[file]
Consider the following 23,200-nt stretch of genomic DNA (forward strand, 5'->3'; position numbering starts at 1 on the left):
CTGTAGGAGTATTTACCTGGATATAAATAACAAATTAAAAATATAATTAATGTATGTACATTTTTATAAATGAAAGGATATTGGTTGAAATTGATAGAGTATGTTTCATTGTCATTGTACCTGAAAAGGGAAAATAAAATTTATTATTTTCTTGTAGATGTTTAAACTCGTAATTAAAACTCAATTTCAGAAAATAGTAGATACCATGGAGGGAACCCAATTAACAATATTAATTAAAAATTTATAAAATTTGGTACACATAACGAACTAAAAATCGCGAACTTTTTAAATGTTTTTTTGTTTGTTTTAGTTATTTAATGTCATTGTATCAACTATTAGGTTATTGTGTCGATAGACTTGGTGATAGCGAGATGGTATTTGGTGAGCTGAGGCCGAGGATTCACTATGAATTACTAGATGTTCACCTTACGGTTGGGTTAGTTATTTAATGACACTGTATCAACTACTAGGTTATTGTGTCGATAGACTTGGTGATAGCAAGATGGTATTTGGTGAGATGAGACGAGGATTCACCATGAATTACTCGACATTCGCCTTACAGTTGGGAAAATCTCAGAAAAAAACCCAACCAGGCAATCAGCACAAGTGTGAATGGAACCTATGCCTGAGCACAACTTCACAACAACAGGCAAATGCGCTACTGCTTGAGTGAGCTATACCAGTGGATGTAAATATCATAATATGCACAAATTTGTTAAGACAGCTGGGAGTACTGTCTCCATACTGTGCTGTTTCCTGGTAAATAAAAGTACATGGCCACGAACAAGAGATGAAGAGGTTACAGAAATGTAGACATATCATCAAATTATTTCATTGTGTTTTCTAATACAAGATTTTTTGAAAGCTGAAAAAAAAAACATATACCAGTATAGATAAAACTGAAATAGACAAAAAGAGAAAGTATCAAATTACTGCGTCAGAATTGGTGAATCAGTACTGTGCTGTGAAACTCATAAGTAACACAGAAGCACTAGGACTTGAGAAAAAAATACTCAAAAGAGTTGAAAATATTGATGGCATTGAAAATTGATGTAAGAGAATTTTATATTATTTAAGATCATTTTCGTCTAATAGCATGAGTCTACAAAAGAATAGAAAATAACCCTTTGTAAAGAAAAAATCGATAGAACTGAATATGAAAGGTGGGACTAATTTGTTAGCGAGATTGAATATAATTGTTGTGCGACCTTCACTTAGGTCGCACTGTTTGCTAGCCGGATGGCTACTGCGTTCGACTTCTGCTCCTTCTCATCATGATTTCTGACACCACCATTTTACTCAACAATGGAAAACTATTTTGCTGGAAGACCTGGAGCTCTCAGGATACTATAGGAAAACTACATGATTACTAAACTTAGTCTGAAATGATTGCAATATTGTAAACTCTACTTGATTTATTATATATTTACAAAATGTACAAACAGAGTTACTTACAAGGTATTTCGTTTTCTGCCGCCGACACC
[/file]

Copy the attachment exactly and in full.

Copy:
Consider the following 23,200-nt stretch of genomic DNA (forward strand, 5'->3'; position numbering starts at 1 on the left):
CTGTAGGAGTATTTACCTGGATATAAATAACAAATTAAAAATATAATTAATGTATGTACATTTTTATAAATGAAAGGATATTGGTTGAAATTGATAGAGTATGTTTCATTGTCATTGTACCTGAAAAGGGAAAATAAAATTTATTATTTTCTTGTAGATGTTTAAACTCGTAATTAAAACTCAATTTCAGAAAATAGTAGATACCATGGAGGGAACCCAATTAACAATATTAATTAAAAATTTATAAAATTTGGTACACATAACGAACTAAAAATCGCGAACTTTTTAAATGTTTTTTTGTTTGTTTTAGTTATTTAATGTCATTGTATCAACTATTAGGTTATTGTGTCGATAGACTTGGTGATAGCGAGATGGTATTTGGTGAGCTGAGGCCGAGGATTCACTATGAATTACTAGATGTTCACCTTACGGTTGGGTTAGTTATTTAATGACACTGTATCAACTACTAGGTTATTGTGTCGATAGACTTGGTGATAGCAAGATGGTATTTGGTGAGATGAGACGAGGATTCACCATGAATTACTCGACATTCGCCTTACAGTTGGGAAAATCTCAGAAAAAAACCCAACCAGGCAATCAGCACAAGTGTGAATGGAACCTATGCCTGAGCACAACTTCACAACAACAGGCAAATGCGCTACTGCTTGAGTGAGCTATACCAGTGGATGTAAATATCATAATATGCACAAATTTGTTAAGACAGCTGGGAGTACTGTCTCCATACTGTGCTGTTTCCTGGTAAATAAAAGTACATGGCCACGAACAAGAGATGAAGAGGTTACAGAAATGTAGACATATCATCAAATTATTTCATTGTGTTTTCTAATACAAGATTTTTTGAAAGCTGAAAAAAAAAACATATACCAGTATAGATAAAACTGAAATAGACAAAAAGAGAAAGTATCAAATTACTGCGTCAGAATTGGTGAATCAGTACTGTGCTGTGAAACTCATAAGTAACACAGAAGCACTAGGACTTGAGAAAAAAATACTCAAAAGAGTTGAAAATATTGATGGCATTGAAAATTGATGTAAGAGAATTTTATATTATTTAAGATCATTTTCGTCTAATAGCATGAGTCTACAAAAGAATAGAAAATAACCCTTTGTAAAGAAAAAATCGATAGAACTGAATATGAAAGGTGGGACTAATTTGTTAGCGAGATTGAATATAATTGTTGTGCGACCTTCACTTAGGTCGCACTGTTTGCTAGCCGGATGGCTACTGCGTTCGACTTCTGCTCCTTCTCATCATGATTTCTGACACCACCATTTTACTCAACAATGGAAAACTATTTTGCTGGAAGACCTGGAGCTCTCAGGATACTATAGGAAAACTACATGATTACTAAACTTAGTCTGAAATGATTGCAATATTGTAAACTCTACTTGATTTATTATATATTTACAAAATGTACAAACAGAGTTACTTACAAGGTATTTCGTTTTCTGCCGCCGACACC